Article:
It is tempting to wish a plague on both their houses. When you see Alastair Campbell berating someone for being a bully, manipulating the truth, and bending the facts to suit a political agenda, and when you see a representative of the Daily Mail proclaiming objectivity and reason in their editorial decisions, it's pretty difficult to be anything other than despairing about the quality of public discourse in this country. Nick Clegg, in his radio phone-in on LBC, said that the newspaper is “overflowing with bile”, and politicians of every persuasion have been queuing up to excoriate the Daily Mail following their attack on the political beliefs of Ed Miliband's father.
If there's one thing that politicians know, it's how to spot an opportunity. There is definitely something of a public backlash against the newspaper, at least among the chattering classes where politicians move. I even heard that the right-wing columnist Melanie Phillips - who doesn't work for the Mail any longer - was angrily challenged in the street by a passer-by and called on to defend the paper's position. So, under the cover of cross-party agreement that the Mail is a vile organ, politicians who have spent years trying to woo the paper, and to cosy up to its editor, Paul Dacre, are now united in revulsion.
Of course, this doesn't apply to Ed Miliband who - not for the first time - stood up ahead of the public mood, and his articulate defence of his late father's legacy will have struck a chord with the electorate in a way that very few of his policy announcements will have done. As for some of his colleagues... well, Alastair Campbell was at his powerful, articulate best on Newsnight the other day, and right-thinking people throughout Britain will have probably agreed with him: the Mail's piece was spiteful and ill-considered, and was motivated by a crude desire to hurt Mr Miliband.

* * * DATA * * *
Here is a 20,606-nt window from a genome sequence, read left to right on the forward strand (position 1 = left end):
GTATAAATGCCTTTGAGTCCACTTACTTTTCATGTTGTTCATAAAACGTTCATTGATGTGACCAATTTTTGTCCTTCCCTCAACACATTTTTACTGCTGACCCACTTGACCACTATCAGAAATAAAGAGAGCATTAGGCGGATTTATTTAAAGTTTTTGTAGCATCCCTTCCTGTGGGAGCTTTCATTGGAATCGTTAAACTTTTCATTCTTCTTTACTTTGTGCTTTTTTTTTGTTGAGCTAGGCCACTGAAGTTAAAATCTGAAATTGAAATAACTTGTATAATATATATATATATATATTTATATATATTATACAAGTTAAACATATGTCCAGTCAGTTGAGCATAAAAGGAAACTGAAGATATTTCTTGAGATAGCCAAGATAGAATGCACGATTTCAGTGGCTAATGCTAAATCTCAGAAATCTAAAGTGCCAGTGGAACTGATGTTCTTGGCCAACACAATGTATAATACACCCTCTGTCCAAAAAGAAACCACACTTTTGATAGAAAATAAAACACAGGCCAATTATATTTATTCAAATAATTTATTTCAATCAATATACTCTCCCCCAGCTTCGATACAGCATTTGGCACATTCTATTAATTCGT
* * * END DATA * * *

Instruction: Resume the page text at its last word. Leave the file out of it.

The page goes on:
But if the message was the right one, you have to ask whether he was the right messenger. Anyone who had first-hand experience of Campbell's vigorous briefing style when he was at No 10 will have been incredulous at his protestations. It is no wonder, I think, that the great British public have little regard for politicians or journalists, and don't trust what emerges from the interface between them.
I have seen at first hand the particular double standards of politicians when it comes to their relationship with the Press. Take Gordon Brown, for instance. He was vilified by the Sun and his premiership was blighted by that paper's decision to withdraw support for Labour on the eve of his speech to his party conference. Yet he never missed an opportunity to turn up at Rupert Murdoch's parties, and interrupted the business of government to travel to the Cotswolds in order to make sure he was seen at Rebekah Brooks's wedding. No wonder many observers looked askance when he turned up at the Leveson Inquiry to complain about the way he was treated by the newspapers.
The reverberations from the Mail's attack on the Miliband family may turn out to be more significant than we think now, but the immediate effect is to weaken further public faith in our institutions.